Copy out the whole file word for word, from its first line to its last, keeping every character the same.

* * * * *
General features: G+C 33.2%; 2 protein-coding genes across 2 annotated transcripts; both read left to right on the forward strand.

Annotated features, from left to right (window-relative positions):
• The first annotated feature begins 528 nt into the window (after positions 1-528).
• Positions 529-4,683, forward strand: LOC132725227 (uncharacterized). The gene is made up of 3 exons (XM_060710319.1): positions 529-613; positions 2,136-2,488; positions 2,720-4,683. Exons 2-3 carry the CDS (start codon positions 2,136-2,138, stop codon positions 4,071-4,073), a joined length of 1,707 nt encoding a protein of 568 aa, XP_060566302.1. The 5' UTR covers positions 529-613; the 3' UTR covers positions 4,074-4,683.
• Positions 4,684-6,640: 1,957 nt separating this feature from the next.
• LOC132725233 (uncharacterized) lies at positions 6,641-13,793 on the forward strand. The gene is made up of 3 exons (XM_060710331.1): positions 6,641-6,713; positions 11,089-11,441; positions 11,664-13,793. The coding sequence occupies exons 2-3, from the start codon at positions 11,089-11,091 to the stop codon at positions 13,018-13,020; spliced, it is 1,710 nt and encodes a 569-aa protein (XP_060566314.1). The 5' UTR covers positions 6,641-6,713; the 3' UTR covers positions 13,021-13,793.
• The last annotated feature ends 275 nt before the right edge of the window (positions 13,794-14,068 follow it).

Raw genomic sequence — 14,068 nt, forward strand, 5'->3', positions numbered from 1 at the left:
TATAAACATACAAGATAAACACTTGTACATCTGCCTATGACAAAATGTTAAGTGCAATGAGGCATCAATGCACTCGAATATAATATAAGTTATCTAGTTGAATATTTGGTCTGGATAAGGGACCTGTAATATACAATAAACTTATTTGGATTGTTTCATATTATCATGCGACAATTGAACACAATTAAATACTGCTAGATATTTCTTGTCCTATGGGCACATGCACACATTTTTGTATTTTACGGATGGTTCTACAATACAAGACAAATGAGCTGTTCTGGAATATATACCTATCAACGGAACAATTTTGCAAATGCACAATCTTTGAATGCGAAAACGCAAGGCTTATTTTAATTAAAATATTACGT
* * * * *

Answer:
General features: G+C 33.2%; 2 protein-coding genes across 2 annotated transcripts; both read left to right on the forward strand.

Annotated features, from left to right (window-relative positions):
• The first annotated feature begins 528 nt into the window (after positions 1-528).
• Positions 529-4,683, forward strand: LOC132725227 (uncharacterized). The gene is made up of 3 exons (XM_060710319.1): positions 529-613; positions 2,136-2,488; positions 2,720-4,683. Exons 2-3 carry the CDS (start codon positions 2,136-2,138, stop codon positions 4,071-4,073), a joined length of 1,707 nt encoding a protein of 568 aa, XP_060566302.1. The 5' UTR covers positions 529-613; the 3' UTR covers positions 4,074-4,683.
• Positions 4,684-6,640: 1,957 nt separating this feature from the next.
• LOC132725233 (uncharacterized) lies at positions 6,641-13,793 on the forward strand. The gene is made up of 3 exons (XM_060710331.1): positions 6,641-6,713; positions 11,089-11,441; positions 11,664-13,793. The coding sequence occupies exons 2-3, from the start codon at positions 11,089-11,091 to the stop codon at positions 13,018-13,020; spliced, it is 1,710 nt and encodes a 569-aa protein (XP_060566314.1). The 5' UTR covers positions 6,641-6,713; the 3' UTR covers positions 13,021-13,793.
• The last annotated feature ends 275 nt before the right edge of the window (positions 13,794-14,068 follow it).

Raw genomic sequence — 14,068 nt, forward strand, 5'->3', positions numbered from 1 at the left:
TATAAACATACAAGATAAACACTTGTACATCTGCCTATGACAAAATGTTAAGTGCAATGAGGCATCAATGCACTCGAATATAATATAAGTTATCTAGTTGAATATTTGGTCTGGATAAGGGACCTGTAATATACAATAAACTTATTTGGATTGTTTCATATTATCATGCGACAATTGAACACAATTAAATACTGCTAGATATTTCTTGTCCTATGGGCACATGCACACATTTTTGTATTTTACGGATGGTTCTACAATACAAGACAAATGAGCTGTTCTGGAATATATACCTATCAACGGAACAATTTTGCAAATGCACAATCTTTGAATGCGAAAACGCAAGGCTTATTTTAATTAAAATATTACGT